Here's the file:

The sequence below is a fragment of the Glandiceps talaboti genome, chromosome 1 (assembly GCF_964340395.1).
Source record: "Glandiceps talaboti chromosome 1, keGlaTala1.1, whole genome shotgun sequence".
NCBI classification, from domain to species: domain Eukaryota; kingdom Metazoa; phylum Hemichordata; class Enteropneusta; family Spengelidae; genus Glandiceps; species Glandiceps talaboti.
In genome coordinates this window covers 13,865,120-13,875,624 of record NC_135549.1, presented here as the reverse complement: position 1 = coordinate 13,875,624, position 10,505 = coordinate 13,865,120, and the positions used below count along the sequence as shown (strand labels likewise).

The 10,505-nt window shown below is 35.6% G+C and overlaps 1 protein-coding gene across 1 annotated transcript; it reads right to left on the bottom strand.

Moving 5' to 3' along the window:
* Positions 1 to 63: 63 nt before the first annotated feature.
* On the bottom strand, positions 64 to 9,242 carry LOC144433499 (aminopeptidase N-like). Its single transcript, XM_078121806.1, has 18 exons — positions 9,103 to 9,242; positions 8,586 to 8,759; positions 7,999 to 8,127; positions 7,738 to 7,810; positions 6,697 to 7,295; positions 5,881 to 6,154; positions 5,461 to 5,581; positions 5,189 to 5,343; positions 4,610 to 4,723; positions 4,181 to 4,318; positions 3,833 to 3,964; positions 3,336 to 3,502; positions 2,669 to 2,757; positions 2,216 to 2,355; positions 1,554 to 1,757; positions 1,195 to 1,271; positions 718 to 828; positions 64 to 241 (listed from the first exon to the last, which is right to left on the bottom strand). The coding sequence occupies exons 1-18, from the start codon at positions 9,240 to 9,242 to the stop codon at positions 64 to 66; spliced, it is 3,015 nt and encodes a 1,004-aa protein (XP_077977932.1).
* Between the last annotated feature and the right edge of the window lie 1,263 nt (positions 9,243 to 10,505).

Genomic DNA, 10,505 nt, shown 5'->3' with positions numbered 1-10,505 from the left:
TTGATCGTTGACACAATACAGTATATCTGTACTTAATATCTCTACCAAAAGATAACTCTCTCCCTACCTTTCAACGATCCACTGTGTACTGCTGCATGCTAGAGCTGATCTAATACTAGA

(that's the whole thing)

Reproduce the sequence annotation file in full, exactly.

The sequence below is a fragment of the Glandiceps talaboti genome, chromosome 1 (assembly GCF_964340395.1).
Source record: "Glandiceps talaboti chromosome 1, keGlaTala1.1, whole genome shotgun sequence".
NCBI classification, from domain to species: domain Eukaryota; kingdom Metazoa; phylum Hemichordata; class Enteropneusta; family Spengelidae; genus Glandiceps; species Glandiceps talaboti.
In genome coordinates this window covers 13,865,120-13,875,624 of record NC_135549.1, presented here as the reverse complement: position 1 = coordinate 13,875,624, position 10,505 = coordinate 13,865,120, and the positions used below count along the sequence as shown (strand labels likewise).

The 10,505-nt window shown below is 35.6% G+C and overlaps 1 protein-coding gene across 1 annotated transcript; it reads right to left on the bottom strand.

Moving 5' to 3' along the window:
* Positions 1 to 63: 63 nt before the first annotated feature.
* On the bottom strand, positions 64 to 9,242 carry LOC144433499 (aminopeptidase N-like). Its single transcript, XM_078121806.1, has 18 exons — positions 9,103 to 9,242; positions 8,586 to 8,759; positions 7,999 to 8,127; positions 7,738 to 7,810; positions 6,697 to 7,295; positions 5,881 to 6,154; positions 5,461 to 5,581; positions 5,189 to 5,343; positions 4,610 to 4,723; positions 4,181 to 4,318; positions 3,833 to 3,964; positions 3,336 to 3,502; positions 2,669 to 2,757; positions 2,216 to 2,355; positions 1,554 to 1,757; positions 1,195 to 1,271; positions 718 to 828; positions 64 to 241 (listed from the first exon to the last, which is right to left on the bottom strand). The coding sequence occupies exons 1-18, from the start codon at positions 9,240 to 9,242 to the stop codon at positions 64 to 66; spliced, it is 3,015 nt and encodes a 1,004-aa protein (XP_077977932.1).
* Between the last annotated feature and the right edge of the window lie 1,263 nt (positions 9,243 to 10,505).

Genomic DNA, 10,505 nt, shown 5'->3' with positions numbered 1-10,505 from the left:
TTGATCGTTGACACAATACAGTATATCTGTACTTAATATCTCTACCAAAAGATAACTCTCTCCCTACCTTTCAACGATCCACTGTGTACTGCTGCATGCTAGAGCTGATCTAATACTAGA